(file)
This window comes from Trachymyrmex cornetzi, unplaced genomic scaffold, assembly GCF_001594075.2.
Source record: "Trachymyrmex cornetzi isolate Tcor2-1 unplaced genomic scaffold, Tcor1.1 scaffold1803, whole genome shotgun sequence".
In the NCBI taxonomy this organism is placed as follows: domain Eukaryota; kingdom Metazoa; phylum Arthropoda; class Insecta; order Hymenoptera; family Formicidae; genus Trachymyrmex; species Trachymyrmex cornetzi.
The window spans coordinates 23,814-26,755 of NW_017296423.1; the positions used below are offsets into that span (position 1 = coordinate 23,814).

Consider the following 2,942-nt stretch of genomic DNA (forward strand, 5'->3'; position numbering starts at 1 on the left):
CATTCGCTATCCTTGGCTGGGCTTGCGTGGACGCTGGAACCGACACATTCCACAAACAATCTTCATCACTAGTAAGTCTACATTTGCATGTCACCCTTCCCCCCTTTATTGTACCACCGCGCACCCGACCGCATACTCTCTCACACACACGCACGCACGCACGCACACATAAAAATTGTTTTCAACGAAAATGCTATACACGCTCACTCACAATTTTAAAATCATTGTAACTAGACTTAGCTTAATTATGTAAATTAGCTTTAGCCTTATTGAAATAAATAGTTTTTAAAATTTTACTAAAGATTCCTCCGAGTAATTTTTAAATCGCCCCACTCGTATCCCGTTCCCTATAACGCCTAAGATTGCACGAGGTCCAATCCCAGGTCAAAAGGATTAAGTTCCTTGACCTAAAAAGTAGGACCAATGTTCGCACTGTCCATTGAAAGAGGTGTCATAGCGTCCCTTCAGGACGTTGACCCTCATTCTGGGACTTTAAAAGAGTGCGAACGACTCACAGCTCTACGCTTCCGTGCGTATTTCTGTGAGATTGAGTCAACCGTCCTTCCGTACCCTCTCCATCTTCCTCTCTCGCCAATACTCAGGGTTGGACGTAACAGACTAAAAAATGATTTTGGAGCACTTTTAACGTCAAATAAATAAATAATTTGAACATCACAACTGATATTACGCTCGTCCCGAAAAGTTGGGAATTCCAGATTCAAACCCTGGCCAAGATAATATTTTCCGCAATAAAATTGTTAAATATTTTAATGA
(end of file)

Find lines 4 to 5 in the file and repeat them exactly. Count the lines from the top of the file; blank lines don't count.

The window spans coordinates 23,814-26,755 of NW_017296423.1; the positions used below are offsets into that span (position 1 = coordinate 23,814).

Consider the following 2,942-nt stretch of genomic DNA (forward strand, 5'->3'; position numbering starts at 1 on the left):